Articles

A Year Without Drinking

Michael Marano, 129 TESS

A Year Without Drinking/ The Little Bird and the Light: Two Stories, One Ending

AYWD

Little Bird

The little bird is scared. The Light has left the cage. The bird calls out for It to return. Summons It. Prays to It. Closes its eyes, goes deep within to the place It can always be found, and finds the once bright setting bare and bleak.

Why have I been abandoned? Where have you gone?

The little bird feels around in the darkness. The other end of the string, attached to its foot in an attempt to remain safe, lies unknotted next to the bar it had tied it to. Frantic and flapping, it notices its wings for the first time.

How hard it had tried to forget that it was supposed to fly. Sitting pretty and quiet had drawn many admirers, kept it safe, but without the Light it starts to suffocate.

The little bird loses its footing, through a door that has never been opened before it falls, plummeting towards the earth.

Fly. Fly. I made you to fly.

Down and down the little bird goes.

 

Face Mask in a Dirty Bathroom

I’ve been home for three minutes after two weeks of travel and English camps, a superhero mask with seashells glued onto it sticks to my sock as I walk toward the door. I reach it before the first knock, their arrival announced by the repeated shouting of my name.

I take a deep breath. The night I had dreamed about on the bus ride home, time to process and relax and unpack, over as soon as my tuk-tuk was spotted entering the village.

They drive me to a funeral taking place at my village mother’s shop, two sugarcane fields to the left. I’m told in broken English it’s for her grandmother, a woman I’ve never met. Kneeling, I light incense and a candle, say a prayer, bring my head and hands to the floor in unison three times.

I look up at the picture hidden amongst the wall of flowers and am shocked at the face staring down at me. The face that waits for me at the end of their driveway every morning to say hello, the face that asks me about my students every afternoon, the face I seek out when feeling overwhelmed that welcomes me into a conversation that takes place in total silence.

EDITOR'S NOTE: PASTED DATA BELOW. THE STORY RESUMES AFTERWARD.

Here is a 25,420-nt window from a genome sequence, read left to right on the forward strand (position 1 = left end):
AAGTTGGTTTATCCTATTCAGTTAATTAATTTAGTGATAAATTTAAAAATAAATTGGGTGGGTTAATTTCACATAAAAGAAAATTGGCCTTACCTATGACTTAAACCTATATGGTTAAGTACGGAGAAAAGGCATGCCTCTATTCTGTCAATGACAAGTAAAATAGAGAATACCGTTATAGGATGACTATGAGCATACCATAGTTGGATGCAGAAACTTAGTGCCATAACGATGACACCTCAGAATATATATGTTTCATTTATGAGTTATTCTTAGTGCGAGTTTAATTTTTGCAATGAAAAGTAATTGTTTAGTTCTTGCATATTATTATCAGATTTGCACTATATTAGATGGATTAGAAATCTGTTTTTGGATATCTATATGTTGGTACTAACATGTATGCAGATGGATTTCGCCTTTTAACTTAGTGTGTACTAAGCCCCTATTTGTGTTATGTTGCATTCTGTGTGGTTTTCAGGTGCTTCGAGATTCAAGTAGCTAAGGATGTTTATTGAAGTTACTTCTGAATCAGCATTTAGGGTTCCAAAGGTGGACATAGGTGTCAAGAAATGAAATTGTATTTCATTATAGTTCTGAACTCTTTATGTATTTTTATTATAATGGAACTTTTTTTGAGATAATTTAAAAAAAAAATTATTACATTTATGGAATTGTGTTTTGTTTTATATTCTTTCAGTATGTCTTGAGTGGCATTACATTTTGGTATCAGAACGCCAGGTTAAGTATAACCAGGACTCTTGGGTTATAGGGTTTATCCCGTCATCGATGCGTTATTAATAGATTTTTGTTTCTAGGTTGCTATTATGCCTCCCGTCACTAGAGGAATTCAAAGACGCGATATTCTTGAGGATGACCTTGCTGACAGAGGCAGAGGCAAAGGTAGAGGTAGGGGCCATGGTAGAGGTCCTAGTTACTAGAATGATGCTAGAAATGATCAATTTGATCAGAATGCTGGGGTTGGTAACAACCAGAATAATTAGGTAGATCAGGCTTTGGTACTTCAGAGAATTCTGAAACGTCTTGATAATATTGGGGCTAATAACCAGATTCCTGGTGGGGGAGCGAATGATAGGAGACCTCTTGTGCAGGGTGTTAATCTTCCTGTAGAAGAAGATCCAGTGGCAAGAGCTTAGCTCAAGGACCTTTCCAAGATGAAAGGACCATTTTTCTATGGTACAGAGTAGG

This is not her grandmother, but her father-in-law, my Thai grandfather.

I walk straight to the bathroom. I start crying. It scares me because I don’t know how to control it. Tears come for the loss of my Thai grandfather, for the missing presence of my American family who had sat at the table I was about to eat at two weeks prior, for the friend who had been my rock for these first two years who would have to end her service early, for her mother.

I don’t think it will ever stop when I see a smile staring back at me. A face mask has been plastered to the wall. It looks through me to the squat toilet on the ground. It’s haunting and fascinating, a little perverse, and I start to laugh. I pull myself together and walk back out into the humid night.

My face betrays me. Eyes distant, cheeks red, corners of a smile that refuse to put in the work to form dimples. I pray no one will notice. They notice. In front of the whole community I am told to harden my heart. I’m embarrassed. Surprised. Betrayal arches my eyebrows.

I’ve never felt lonelier.

 

An Omen of Melted Wax

The little bird’s wings begin fluttering on their own just as it’s about to hit the ground. Soon it’s soaring through the sky, almost ramming into the side of its cage on the way up.